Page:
Affirmative Action and Our Hearts

I realized that I’ve been looking at racism a lot from an artistic and a personal viewpoint. But this doesn’t always cover all there is to be said, so I wanted to look at it more philosophically. In the light of all that is going on in our country, there are many questions we have to answer. It’s clear something needs to change, but what? Who’s to blame, and what can (and should) we do for justice to be done or to make a difference?

There are many facets of racism in this nation. We’ve seen it most recently in stories, told by friends or on the news, about blacks who’ve been killed, targeted, or discriminated against by whites. But there is racism, too, when blacks treat whites poorly, when they respond to them harshly even though, if a black was in their place, they’d be calling them “brother” and giving out hugs. When a white person enters a “black arena,” whether a Black History Month celebration or a primarily black community or church, do they feel welcomed or unwanted? Are they on “equal footing” with other attendants, or regarded with a cold shoulder?

_MG_9855 by ElMenda

I believe there is a “natural” component to racism. Human beings have a tendency to gravitate towards what is safe. What is known. What is like us. It’s why we have pets with “human” tendencies, who have similar wants and needs and expressions, of a sort, rather than adopting slugs or butterflies. We like sharing our experiences with those who can relate, who understand, and who see things as we see them.

And even if the whole world were the same color, we’d still be finding something to discriminate against. History is full of “like-skinned” discrimination, where Protestants were against Catholics, one tribe against another, and one college against graduates of another. Even though we pursue equality, there is a tendency to grasp at differences, whether racial or gender or such petty things as wearing glasses, having braces, or being homeschooled. If we ever found lifeforms on another planet, there would be some who would probably discriminate against aliens, just because they weren’t “like us.”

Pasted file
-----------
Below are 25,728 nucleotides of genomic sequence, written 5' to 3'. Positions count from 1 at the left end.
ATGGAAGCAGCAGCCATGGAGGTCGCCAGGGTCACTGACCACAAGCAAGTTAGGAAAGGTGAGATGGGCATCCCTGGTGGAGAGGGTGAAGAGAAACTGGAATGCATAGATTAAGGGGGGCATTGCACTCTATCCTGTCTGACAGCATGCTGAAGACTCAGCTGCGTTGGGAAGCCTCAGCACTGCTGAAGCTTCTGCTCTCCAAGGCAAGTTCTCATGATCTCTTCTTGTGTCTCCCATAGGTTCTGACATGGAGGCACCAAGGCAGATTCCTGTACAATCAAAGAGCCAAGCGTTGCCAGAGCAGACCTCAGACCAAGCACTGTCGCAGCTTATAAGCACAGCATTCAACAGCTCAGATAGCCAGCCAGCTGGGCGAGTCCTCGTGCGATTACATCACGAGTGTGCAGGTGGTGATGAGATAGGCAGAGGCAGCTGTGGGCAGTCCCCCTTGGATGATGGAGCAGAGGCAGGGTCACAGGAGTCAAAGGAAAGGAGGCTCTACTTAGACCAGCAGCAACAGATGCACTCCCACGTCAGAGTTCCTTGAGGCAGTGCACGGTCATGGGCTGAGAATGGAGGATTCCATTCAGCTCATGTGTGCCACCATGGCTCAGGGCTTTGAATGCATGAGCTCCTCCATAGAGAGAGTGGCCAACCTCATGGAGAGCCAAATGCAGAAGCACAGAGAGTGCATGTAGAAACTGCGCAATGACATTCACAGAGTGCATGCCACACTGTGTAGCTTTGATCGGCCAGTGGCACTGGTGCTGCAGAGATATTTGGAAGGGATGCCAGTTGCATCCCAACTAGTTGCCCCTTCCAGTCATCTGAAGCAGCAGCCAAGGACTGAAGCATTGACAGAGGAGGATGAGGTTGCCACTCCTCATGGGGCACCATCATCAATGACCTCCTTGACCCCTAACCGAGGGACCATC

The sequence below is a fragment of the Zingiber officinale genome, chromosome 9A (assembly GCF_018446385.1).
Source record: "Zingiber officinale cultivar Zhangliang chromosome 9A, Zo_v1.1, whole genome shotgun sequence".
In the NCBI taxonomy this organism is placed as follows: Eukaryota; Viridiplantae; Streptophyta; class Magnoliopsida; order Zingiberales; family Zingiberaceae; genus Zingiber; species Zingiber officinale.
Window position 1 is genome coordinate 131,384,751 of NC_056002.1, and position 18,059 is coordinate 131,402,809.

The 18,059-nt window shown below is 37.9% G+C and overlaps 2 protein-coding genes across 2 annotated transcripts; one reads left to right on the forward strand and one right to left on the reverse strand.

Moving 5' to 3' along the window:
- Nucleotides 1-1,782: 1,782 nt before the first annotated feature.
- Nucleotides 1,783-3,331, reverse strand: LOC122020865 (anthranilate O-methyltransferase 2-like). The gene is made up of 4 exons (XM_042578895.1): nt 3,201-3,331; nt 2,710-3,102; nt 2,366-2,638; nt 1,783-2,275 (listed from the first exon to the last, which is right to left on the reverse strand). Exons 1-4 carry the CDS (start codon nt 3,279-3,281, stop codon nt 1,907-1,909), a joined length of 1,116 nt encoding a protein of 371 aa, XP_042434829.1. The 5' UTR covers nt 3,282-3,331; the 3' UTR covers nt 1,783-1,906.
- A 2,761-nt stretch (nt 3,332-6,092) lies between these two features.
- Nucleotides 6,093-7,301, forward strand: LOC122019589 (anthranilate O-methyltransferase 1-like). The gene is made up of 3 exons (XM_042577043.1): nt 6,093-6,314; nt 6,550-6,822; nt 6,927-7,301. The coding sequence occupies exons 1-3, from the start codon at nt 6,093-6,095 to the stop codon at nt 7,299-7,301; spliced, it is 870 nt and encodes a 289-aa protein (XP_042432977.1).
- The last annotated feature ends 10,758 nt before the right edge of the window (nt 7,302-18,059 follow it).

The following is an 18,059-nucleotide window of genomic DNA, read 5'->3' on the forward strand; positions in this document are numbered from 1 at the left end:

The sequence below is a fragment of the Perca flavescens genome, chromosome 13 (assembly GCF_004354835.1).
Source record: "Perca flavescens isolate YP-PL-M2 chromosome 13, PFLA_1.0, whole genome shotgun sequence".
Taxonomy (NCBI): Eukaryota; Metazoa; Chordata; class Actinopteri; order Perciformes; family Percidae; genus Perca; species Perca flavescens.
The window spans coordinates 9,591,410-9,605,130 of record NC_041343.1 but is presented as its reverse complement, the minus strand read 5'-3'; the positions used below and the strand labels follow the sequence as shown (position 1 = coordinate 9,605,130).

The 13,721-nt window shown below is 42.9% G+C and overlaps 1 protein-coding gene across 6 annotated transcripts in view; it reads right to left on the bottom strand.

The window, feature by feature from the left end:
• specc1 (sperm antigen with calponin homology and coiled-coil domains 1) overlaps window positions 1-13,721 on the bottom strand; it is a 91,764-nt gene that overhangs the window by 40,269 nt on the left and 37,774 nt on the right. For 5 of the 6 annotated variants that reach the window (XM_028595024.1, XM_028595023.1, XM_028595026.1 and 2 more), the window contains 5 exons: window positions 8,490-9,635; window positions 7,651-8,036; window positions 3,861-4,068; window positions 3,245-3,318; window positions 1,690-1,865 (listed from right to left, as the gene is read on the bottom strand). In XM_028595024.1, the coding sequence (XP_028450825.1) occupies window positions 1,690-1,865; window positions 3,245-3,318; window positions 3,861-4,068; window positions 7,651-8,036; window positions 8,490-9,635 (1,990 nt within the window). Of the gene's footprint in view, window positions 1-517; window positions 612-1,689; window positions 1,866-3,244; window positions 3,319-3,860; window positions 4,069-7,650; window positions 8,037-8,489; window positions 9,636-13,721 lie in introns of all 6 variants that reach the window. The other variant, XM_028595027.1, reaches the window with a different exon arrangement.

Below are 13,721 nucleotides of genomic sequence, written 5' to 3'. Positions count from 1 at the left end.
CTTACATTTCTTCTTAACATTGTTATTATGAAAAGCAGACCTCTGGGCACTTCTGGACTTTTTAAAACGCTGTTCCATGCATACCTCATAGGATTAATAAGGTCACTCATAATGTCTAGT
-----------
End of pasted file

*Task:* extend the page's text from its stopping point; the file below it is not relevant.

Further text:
And, even where such discrimination doesn’t actually exist, there can be the tendency to create it in our minds, to see ourselves as the victims, the slighted ones, even when members of the culture around us isn’t nearly as hostile as we imagine. Rebecca Fried and Dr. Richard Jensen have opposing arguments about the presence or absence of “No Irish Need Apply” signs in America, and while Ms. Fried proved that there were some, Dr. Jensen seems to also be supported that they weren’t ubiquitous. Everyone wasn’t against hiring the Irish, but because there were some, in certain times and places, it undoubtedly made the Irish wary. Suspicious that, when applying, they might get turned down just because they came from a particular, small island in the northern waters of the Atlantic.

And this suspiciousness could undoubtedly work against them. What if someone with a British background wanted to be friends? Would they be able to put the years of discrimination from other people, of a similar background, behind them? What if their very attitude of being “wary” caused them to not interview well, which resulted in their not getting picked for the job because they didn’t seem to be friendly or a “good fit for the team”? The applicant might walk away, certain it was the Irish-ness that kept them back, when in reality, in was the “chip on the shoulder” that hindered them.

And what about today? Having been hurt by some whites, can blacks look past the color of our skin and welcome us? Or do we need to be genuinely concerned that counter-racism movements could rise up and spread the violence and hatred another direction? Like the position of men where sexual harassment and sexual discrimination is concerned, are we now in a spot where we have to tread on eggshells, afraid that we’ll be dubbed racist even though we are genuinely trying to be as just and as fair as possible? Will all our efforts be deemed “not good enough” just because of the color of our skin?

If the color of one’s skin doesn’t matter, then we need to act out that belief, in our own lives, to the best of our abilities. We need to inwardly counter any tendencies for discrimination, whenever we see it rear it’s prejudicial head, whether it is to hang out with people who look a certain way, possess a certain education, or have a certain skin color. Affirmative action works best when, from our hearts, we step out of our comfort zone, out of our circle of the familiar and similar, and have the courage to reach out to someone who is different.

Copyright 2016 Andrea Lundgren

Photo by ElMenda, Creative Commons

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